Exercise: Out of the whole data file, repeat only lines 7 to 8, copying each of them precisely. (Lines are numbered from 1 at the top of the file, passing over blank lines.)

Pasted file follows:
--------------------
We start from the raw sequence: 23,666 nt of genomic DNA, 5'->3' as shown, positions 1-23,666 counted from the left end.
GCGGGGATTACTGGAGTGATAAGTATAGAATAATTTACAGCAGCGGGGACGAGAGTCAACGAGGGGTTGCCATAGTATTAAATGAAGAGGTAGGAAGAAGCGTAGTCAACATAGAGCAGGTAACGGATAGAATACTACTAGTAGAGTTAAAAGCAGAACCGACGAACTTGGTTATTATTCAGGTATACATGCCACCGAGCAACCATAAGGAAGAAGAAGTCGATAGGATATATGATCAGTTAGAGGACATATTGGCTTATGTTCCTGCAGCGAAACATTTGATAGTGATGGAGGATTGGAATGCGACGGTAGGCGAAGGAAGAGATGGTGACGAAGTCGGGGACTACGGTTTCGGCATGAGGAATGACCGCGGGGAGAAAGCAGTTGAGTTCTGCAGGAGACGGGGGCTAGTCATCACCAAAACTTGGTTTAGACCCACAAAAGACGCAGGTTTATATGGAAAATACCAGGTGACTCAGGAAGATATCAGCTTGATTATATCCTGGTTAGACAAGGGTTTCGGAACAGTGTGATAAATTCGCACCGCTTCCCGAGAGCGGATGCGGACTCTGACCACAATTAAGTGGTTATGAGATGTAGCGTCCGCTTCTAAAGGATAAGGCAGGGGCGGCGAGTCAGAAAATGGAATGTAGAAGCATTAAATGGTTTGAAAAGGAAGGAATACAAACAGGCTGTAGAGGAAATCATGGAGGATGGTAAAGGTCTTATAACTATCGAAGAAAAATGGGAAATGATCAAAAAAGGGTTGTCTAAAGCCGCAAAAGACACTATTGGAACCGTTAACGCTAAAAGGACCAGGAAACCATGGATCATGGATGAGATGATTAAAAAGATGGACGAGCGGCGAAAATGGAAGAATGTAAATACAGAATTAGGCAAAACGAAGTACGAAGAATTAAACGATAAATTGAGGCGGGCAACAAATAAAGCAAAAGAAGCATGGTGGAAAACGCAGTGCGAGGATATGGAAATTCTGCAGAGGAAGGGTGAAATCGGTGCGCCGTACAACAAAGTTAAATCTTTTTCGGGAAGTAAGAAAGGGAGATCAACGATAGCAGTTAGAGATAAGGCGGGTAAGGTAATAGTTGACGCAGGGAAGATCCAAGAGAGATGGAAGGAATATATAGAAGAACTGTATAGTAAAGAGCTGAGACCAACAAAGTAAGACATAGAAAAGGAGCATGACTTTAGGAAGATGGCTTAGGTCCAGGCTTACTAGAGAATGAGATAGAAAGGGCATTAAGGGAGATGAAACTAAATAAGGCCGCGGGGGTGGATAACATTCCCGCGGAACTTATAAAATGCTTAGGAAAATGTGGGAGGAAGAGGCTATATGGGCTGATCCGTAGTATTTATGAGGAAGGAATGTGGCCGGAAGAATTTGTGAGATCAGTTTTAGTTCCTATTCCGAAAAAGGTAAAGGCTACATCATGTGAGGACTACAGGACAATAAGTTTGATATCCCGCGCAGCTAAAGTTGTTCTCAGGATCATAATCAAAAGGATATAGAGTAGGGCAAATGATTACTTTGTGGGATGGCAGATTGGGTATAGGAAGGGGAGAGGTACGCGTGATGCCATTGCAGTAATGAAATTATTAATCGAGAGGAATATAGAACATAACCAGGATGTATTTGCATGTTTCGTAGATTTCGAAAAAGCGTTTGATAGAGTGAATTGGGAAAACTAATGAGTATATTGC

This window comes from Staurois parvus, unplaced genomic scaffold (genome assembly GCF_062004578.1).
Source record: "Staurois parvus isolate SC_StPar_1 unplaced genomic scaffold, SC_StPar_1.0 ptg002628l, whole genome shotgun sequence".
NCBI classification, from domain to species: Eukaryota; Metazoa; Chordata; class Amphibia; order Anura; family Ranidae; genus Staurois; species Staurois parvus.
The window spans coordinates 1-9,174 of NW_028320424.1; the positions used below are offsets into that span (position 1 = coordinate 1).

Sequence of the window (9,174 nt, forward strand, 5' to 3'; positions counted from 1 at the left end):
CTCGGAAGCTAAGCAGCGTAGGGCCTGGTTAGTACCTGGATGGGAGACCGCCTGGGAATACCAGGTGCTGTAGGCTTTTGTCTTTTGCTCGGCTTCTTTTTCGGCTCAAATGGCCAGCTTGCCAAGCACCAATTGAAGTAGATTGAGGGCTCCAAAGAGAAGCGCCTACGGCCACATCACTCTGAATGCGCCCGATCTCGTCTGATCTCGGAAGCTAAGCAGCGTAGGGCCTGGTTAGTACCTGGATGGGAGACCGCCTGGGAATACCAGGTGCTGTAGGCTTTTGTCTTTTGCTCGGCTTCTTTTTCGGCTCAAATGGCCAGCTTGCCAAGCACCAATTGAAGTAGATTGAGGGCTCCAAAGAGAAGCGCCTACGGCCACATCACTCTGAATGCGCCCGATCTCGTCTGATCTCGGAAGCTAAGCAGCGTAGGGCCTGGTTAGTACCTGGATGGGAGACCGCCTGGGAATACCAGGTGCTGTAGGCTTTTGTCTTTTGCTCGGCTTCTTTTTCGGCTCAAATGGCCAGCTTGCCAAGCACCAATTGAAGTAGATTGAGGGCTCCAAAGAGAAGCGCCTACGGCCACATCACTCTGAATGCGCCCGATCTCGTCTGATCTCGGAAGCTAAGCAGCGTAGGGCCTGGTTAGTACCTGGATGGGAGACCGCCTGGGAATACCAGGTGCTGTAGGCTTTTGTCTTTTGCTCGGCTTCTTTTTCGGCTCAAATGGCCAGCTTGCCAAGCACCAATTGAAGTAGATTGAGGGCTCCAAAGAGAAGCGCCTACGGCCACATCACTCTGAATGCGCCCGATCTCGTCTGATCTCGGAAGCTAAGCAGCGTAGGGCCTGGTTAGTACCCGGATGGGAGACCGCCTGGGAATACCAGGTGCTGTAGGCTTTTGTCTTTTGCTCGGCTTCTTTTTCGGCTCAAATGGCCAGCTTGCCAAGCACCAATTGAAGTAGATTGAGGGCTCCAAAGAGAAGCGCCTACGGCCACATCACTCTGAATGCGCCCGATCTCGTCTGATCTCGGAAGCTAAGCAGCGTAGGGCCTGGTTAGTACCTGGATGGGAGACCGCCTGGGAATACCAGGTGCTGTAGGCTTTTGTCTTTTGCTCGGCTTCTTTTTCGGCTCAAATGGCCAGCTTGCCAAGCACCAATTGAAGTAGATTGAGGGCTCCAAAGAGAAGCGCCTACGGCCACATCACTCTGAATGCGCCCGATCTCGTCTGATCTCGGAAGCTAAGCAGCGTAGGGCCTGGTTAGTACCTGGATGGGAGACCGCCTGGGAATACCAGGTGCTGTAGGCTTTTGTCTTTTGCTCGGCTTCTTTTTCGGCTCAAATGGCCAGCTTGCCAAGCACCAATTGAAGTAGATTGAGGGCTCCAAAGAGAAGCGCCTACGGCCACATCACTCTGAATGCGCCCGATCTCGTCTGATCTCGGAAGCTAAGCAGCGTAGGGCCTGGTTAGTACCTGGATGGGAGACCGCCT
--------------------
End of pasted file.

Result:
Sequence of the window (9,174 nt, forward strand, 5' to 3'; positions counted from 1 at the left end):
CTCGGAAGCTAAGCAGCGTAGGGCCTGGTTAGTACCTGGATGGGAGACCGCCTGGGAATACCAGGTGCTGTAGGCTTTTGTCTTTTGCTCGGCTTCTTTTTCGGCTCAAATGGCCAGCTTGCCAAGCACCAATTGAAGTAGATTGAGGGCTCCAAAGAGAAGCGCCTACGGCCACATCACTCTGAATGCGCCCGATCTCGTCTGATCTCGGAAGCTAAGCAGCGTAGGGCCTGGTTAGTACCTGGATGGGAGACCGCCTGGGAATACCAGGTGCTGTAGGCTTTTGTCTTTTGCTCGGCTTCTTTTTCGGCTCAAATGGCCAGCTTGCCAAGCACCAATTGAAGTAGATTGAGGGCTCCAAAGAGAAGCGCCTACGGCCACATCACTCTGAATGCGCCCGATCTCGTCTGATCTCGGAAGCTAAGCAGCGTAGGGCCTGGTTAGTACCTGGATGGGAGACCGCCTGGGAATACCAGGTGCTGTAGGCTTTTGTCTTTTGCTCGGCTTCTTTTTCGGCTCAAATGGCCAGCTTGCCAAGCACCAATTGAAGTAGATTGAGGGCTCCAAAGAGAAGCGCCTACGGCCACATCACTCTGAATGCGCCCGATCTCGTCTGATCTCGGAAGCTAAGCAGCGTAGGGCCTGGTTAGTACCTGGATGGGAGACCGCCTGGGAATACCAGGTGCTGTAGGCTTTTGTCTTTTGCTCGGCTTCTTTTTCGGCTCAAATGGCCAGCTTGCCAAGCACCAATTGAAGTAGATTGAGGGCTCCAAAGAGAAGCGCCTACGGCCACATCACTCTGAATGCGCCCGATCTCGTCTGATCTCGGAAGCTAAGCAGCGTAGGGCCTGGTTAGTACCCGGATGGGAGACCGCCTGGGAATACCAGGTGCTGTAGGCTTTTGTCTTTTGCTCGGCTTCTTTTTCGGCTCAAATGGCCAGCTTGCCAAGCACCAATTGAAGTAGATTGAGGGCTCCAAAGAGAAGCGCCTACGGCCACATCACTCTGAATGCGCCCGATCTCGTCTGATCTCGGAAGCTAAGCAGCGTAGGGCCTGGTTAGTACCTGGATGGGAGACCGCCTGGGAATACCAGGTGCTGTAGGCTTTTGTCTTTTGCTCGGCTTCTTTTTCGGCTCAAATGGCCAGCTTGCCAAGCACCAATTGAAGTAGATTGAGGGCTCCAAAGAGAAGCGCCTACGGCCACATCACTCTGAATGCGCCCGATCTCGTCTGATCTCGGAAGCTAAGCAGCGTAGGGCCTGGTTAGTACCTGGATGGGAGACCGCCTGGGAATACCAGGTGCTGTAGGCTTTTGTCTTTTGCTCGGCTTCTTTTTCGGCTCAAATGGCCAGCTTGCCAAGCACCAATTGAAGTAGATTGAGGGCTCCAAAGAGAAGCGCCTACGGCCACATCACTCTGAATGCGCCCGATCTCGTCTGATCTCGGAAGCTAAGCAGCGTAGGGCCTGGTTAGTACCTGGATGGGAGACCGCCT